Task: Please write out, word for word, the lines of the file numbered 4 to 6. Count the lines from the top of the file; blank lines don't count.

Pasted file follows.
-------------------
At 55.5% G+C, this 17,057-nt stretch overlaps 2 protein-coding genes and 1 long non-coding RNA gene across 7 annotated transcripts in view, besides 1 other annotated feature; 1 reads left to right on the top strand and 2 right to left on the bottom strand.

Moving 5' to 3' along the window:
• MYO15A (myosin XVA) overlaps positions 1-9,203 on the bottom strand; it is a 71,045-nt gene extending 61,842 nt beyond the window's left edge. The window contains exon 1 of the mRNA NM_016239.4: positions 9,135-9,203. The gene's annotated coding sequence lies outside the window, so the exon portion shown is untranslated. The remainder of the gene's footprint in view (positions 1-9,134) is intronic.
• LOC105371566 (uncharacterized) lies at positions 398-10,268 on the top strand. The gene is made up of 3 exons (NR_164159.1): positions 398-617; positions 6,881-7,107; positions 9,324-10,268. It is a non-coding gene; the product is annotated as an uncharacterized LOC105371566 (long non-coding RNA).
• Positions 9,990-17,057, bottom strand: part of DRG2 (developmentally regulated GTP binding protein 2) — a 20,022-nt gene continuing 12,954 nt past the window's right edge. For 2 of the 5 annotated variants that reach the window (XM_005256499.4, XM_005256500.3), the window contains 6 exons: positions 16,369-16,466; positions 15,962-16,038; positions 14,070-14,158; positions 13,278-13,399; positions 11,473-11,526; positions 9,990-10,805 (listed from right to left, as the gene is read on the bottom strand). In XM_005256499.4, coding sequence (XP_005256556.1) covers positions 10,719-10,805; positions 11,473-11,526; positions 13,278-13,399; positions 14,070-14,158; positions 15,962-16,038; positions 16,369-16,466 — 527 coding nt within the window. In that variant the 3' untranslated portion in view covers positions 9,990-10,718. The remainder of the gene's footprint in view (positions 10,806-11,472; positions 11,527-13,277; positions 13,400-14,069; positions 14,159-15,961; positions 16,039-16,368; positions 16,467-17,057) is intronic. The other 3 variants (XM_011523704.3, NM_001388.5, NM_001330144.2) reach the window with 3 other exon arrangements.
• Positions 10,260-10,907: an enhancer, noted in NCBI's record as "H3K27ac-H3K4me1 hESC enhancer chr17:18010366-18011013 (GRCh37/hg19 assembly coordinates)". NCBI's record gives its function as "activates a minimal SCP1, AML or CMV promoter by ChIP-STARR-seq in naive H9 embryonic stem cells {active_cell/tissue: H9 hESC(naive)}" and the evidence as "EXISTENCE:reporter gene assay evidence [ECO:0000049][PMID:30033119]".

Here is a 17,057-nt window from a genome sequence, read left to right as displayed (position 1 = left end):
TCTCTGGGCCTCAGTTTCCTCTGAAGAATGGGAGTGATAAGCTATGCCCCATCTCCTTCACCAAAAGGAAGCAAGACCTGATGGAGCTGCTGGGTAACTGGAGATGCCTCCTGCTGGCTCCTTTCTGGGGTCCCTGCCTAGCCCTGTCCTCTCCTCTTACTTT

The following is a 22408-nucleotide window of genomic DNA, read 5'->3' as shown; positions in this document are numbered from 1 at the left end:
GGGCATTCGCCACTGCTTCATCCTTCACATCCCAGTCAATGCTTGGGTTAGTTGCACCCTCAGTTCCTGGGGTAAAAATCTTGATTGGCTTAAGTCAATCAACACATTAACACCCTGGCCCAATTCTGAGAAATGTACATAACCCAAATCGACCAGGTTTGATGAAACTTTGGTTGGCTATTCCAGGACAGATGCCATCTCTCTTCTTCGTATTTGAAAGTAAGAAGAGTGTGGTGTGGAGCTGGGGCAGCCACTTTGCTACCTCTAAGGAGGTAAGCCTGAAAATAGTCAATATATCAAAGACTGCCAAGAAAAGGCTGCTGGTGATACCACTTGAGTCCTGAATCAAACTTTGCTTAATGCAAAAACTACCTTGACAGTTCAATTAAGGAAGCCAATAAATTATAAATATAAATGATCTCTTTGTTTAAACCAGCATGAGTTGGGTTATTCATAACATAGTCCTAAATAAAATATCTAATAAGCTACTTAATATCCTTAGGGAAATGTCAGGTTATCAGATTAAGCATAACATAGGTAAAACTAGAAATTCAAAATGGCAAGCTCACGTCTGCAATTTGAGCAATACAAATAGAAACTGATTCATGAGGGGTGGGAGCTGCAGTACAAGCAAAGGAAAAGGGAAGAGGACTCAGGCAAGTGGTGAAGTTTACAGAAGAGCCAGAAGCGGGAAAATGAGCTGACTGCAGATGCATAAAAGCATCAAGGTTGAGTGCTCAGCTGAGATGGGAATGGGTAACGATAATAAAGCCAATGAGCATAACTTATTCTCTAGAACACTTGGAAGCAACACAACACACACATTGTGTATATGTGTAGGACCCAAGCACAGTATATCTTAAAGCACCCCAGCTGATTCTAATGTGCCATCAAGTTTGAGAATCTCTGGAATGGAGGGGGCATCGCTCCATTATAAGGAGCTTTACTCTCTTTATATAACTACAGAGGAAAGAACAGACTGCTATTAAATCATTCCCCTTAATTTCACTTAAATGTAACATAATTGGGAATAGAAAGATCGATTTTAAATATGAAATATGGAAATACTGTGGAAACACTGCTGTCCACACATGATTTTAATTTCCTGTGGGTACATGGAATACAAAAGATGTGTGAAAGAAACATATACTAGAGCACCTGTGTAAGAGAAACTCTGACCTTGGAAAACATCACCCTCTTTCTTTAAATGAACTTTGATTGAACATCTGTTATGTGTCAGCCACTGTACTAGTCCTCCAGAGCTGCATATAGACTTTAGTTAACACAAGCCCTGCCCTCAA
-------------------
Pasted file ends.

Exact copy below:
• LOC105371566 (uncharacterized) lies at positions 398-10,268 on the top strand. The gene is made up of 3 exons (NR_164159.1): positions 398-617; positions 6,881-7,107; positions 9,324-10,268. It is a non-coding gene; the product is annotated as an uncharacterized LOC105371566 (long non-coding RNA).
• Positions 9,990-17,057, bottom strand: part of DRG2 (developmentally regulated GTP binding protein 2) — a 20,022-nt gene continuing 12,954 nt past the window's right edge. For 2 of the 5 annotated variants that reach the window (XM_005256499.4, XM_005256500.3), the window contains 6 exons: positions 16,369-16,466; positions 15,962-16,038; positions 14,070-14,158; positions 13,278-13,399; positions 11,473-11,526; positions 9,990-10,805 (listed from right to left, as the gene is read on the bottom strand). In XM_005256499.4, coding sequence (XP_005256556.1) covers positions 10,719-10,805; positions 11,473-11,526; positions 13,278-13,399; positions 14,070-14,158; positions 15,962-16,038; positions 16,369-16,466 — 527 coding nt within the window. In that variant the 3' untranslated portion in view covers positions 9,990-10,718. The remainder of the gene's footprint in view (positions 10,806-11,472; positions 11,527-13,277; positions 13,400-14,069; positions 14,159-15,961; positions 16,039-16,368; positions 16,467-17,057) is intronic. The other 3 variants (XM_011523704.3, NM_001388.5, NM_001330144.2) reach the window with 3 other exon arrangements.
• Positions 10,260-10,907: an enhancer, noted in NCBI's record as "H3K27ac-H3K4me1 hESC enhancer chr17:18010366-18011013 (GRCh37/hg19 assembly coordinates)". NCBI's record gives its function as "activates a minimal SCP1, AML or CMV promoter by ChIP-STARR-seq in naive H9 embryonic stem cells {active_cell/tissue: H9 hESC(naive)}" and the evidence as "EXISTENCE:reporter gene assay evidence [ECO:0000049][PMID:30033119]".